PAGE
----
Amy Hardie is the photographer on this film about our changing relationship with death. A terminal diagnosis used to mean death within months. Modern medicine allows patients to live on for years. A passionate and touching film about uncertainty, about the future that faces all of us, following six patients who choose to sing their way through life. With a score by Mark Orton,(composer Nebraska)
Festival Premieres: North American Premiere at SxSW festival in Austin, Texas, USA; International Premiere at Helsinki DocPoint, Finland; German Premiere in Emden, Germany; Canadian Premiere at Doxa, Vancouver; West Coast Premiere at Southbay Film Festival, Los Angeles, USA.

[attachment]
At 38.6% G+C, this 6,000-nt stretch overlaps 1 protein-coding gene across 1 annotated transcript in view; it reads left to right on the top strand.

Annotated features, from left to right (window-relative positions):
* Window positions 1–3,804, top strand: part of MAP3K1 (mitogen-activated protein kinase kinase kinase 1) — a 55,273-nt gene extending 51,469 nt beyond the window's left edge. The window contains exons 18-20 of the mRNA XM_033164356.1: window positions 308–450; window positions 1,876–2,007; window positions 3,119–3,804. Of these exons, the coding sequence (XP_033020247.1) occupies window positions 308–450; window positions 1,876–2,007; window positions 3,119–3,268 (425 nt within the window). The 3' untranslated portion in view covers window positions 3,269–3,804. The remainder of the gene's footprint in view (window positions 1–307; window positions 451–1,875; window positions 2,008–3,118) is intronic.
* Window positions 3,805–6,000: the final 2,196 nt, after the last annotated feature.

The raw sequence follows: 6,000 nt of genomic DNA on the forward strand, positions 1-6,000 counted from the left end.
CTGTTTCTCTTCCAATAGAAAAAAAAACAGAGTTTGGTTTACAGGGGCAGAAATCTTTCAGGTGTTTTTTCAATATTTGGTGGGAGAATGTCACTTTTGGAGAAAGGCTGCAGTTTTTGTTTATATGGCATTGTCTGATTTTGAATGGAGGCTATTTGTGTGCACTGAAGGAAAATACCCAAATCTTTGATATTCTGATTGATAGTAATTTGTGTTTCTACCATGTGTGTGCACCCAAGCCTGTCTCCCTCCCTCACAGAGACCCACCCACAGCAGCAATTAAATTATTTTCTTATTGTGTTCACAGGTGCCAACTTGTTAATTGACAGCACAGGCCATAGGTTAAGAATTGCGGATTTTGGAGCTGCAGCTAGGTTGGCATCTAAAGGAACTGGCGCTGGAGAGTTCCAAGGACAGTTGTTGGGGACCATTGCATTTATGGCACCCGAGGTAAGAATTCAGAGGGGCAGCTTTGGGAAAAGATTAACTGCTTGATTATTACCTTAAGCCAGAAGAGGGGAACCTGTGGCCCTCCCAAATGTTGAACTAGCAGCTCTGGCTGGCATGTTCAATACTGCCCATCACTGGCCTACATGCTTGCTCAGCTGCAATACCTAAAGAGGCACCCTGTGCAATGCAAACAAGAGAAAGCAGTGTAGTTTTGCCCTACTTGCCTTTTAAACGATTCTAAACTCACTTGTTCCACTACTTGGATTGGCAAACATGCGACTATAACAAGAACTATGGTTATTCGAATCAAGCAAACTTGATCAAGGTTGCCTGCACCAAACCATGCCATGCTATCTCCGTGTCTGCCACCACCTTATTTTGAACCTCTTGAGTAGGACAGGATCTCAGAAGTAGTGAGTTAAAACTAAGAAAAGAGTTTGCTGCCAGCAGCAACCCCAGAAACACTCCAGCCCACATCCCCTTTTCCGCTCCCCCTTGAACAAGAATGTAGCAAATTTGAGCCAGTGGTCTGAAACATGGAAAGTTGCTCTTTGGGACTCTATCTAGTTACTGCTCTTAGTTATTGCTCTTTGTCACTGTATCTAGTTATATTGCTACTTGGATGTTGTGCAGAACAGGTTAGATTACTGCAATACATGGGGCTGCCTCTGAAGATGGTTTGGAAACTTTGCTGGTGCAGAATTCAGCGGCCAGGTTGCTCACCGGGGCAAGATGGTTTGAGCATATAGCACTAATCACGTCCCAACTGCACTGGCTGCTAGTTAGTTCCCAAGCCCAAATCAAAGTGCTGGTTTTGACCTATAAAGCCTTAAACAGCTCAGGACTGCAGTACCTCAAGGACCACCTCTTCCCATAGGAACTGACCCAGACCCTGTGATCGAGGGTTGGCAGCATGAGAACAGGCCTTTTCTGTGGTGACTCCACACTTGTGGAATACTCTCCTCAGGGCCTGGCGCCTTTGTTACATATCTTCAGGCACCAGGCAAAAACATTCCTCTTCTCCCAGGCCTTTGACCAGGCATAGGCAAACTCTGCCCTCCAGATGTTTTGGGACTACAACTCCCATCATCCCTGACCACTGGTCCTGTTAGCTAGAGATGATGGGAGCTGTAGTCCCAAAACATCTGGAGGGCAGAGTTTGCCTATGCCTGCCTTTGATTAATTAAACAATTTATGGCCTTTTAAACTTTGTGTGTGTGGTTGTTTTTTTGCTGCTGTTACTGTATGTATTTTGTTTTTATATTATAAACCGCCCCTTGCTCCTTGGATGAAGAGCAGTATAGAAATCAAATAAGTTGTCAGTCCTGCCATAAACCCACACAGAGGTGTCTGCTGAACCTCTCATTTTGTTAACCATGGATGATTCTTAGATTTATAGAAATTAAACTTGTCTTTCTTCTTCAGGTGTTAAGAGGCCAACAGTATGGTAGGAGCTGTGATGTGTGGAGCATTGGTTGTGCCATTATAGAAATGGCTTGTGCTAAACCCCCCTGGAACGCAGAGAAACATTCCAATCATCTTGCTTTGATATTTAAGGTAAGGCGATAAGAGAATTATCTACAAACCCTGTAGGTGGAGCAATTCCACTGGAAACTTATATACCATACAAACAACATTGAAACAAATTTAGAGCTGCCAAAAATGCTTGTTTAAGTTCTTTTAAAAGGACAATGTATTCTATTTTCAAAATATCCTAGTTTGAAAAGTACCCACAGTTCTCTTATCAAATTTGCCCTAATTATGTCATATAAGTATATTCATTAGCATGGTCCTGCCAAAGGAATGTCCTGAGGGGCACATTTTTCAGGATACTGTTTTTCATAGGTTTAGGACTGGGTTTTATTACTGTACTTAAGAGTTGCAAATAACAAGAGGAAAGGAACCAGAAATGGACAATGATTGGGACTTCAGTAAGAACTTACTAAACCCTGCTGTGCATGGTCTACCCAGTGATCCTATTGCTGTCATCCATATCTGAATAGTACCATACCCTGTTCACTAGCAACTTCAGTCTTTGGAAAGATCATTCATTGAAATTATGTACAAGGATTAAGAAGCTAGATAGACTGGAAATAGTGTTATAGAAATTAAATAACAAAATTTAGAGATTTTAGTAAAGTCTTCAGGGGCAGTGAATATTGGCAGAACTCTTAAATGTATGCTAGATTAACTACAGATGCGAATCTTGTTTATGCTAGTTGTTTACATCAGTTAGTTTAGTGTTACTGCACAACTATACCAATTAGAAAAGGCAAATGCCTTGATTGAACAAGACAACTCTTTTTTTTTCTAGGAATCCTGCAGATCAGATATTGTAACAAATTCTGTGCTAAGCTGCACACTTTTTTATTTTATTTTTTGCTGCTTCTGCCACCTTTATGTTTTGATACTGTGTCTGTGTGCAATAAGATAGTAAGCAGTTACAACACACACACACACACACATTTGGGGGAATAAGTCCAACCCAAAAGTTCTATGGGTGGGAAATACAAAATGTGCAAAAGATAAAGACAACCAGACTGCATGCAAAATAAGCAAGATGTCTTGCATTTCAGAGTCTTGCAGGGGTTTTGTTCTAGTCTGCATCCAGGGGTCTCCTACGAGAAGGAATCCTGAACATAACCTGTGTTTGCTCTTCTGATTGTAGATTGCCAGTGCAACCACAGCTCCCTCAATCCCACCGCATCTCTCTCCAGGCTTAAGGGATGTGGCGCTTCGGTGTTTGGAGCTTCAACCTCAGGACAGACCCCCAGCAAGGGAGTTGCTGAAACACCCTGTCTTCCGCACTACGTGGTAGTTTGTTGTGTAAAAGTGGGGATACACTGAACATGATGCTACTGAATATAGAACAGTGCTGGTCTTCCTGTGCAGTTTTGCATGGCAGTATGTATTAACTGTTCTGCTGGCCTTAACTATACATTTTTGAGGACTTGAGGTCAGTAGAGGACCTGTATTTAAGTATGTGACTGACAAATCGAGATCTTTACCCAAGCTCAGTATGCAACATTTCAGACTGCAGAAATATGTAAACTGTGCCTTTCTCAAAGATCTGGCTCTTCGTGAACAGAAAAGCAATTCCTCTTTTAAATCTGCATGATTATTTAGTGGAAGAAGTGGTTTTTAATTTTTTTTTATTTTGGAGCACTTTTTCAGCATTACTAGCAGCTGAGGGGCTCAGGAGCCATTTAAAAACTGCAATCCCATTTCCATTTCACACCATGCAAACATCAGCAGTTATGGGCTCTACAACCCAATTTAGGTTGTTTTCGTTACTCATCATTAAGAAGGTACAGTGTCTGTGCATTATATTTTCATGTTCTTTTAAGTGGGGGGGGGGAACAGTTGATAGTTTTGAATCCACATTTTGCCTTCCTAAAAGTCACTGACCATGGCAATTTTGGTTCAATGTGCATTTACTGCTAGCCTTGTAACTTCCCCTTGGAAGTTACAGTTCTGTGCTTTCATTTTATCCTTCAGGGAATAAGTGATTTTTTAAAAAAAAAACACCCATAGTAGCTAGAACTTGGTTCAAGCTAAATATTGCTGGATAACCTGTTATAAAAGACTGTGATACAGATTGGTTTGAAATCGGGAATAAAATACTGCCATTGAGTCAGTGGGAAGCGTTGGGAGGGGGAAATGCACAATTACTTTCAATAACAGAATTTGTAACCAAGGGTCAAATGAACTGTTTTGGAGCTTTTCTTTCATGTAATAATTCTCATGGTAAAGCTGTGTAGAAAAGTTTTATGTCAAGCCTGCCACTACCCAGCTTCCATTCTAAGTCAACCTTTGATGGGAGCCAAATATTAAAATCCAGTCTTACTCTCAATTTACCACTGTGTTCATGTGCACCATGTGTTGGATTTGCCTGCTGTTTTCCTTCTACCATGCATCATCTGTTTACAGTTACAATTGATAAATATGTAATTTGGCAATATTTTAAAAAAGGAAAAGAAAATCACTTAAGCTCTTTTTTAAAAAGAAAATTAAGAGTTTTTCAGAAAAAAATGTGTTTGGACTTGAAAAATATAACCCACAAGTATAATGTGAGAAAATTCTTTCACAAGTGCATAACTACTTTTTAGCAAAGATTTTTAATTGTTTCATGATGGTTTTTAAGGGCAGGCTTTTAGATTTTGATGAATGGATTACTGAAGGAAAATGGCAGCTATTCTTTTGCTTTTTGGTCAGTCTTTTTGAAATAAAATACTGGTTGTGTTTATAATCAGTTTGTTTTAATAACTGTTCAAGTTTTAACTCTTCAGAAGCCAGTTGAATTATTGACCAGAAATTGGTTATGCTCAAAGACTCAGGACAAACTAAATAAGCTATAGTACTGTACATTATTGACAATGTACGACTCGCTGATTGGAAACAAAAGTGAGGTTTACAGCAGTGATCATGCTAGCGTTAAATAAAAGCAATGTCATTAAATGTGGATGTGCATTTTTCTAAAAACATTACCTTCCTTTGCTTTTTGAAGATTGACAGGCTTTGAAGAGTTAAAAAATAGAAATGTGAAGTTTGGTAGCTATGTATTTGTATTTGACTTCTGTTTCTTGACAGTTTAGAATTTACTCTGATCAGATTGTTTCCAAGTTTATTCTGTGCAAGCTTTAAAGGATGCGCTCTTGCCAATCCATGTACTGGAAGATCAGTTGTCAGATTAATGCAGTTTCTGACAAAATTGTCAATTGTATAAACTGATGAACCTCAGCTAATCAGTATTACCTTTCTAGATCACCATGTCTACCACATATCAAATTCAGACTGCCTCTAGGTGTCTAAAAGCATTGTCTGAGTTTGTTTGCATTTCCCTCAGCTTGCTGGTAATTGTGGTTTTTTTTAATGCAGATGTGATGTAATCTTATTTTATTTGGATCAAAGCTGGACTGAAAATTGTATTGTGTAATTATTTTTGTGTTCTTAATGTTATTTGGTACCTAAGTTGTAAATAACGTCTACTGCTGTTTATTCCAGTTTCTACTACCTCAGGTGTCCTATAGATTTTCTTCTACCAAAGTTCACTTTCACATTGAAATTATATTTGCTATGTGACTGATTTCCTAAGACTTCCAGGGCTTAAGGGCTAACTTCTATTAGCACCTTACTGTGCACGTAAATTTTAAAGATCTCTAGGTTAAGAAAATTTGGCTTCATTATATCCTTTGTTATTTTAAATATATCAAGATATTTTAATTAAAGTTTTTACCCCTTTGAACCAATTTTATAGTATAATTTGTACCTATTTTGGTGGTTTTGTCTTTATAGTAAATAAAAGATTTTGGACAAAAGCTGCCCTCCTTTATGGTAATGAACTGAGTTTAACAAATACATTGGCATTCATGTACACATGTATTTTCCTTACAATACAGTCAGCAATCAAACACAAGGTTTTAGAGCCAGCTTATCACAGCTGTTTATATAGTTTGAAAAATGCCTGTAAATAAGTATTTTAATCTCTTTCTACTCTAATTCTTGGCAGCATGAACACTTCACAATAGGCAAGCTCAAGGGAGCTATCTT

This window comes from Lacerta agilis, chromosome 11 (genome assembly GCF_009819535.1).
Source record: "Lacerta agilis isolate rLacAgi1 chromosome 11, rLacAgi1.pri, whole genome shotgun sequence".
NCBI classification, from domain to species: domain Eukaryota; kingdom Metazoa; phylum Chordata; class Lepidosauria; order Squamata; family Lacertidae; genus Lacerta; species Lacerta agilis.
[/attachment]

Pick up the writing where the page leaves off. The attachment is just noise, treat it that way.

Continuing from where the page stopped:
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What do you do when you are 45 and diagnosed with bone cancer? Or as a young mother with hodgkins lymphoma? Or if you are lucky enough to make it to your sixties but your lungs and hips are gone? This film offers a surprising answer. You sing, and maybe you dance. This feature documentary follows six patients after a terminal diagnosis. When you know your death is imminent, it is time to take stock of your life. It is also time to fulfil dreams that have been lost. Dealing with the shock of the final diagnosis, the patients allow us to share their emotional and physical journey at home, through hospital treatments, and then in the hospice. In these last months, they rediscover some of their earlier passions – for music, and even for dance.
"Seven Songs for a Long Life Film" [moving image] Hardie, Amy (2015) https://doi.org/10.7488/197bc9c5-f3ed-424c-82f2-a91a7b728de3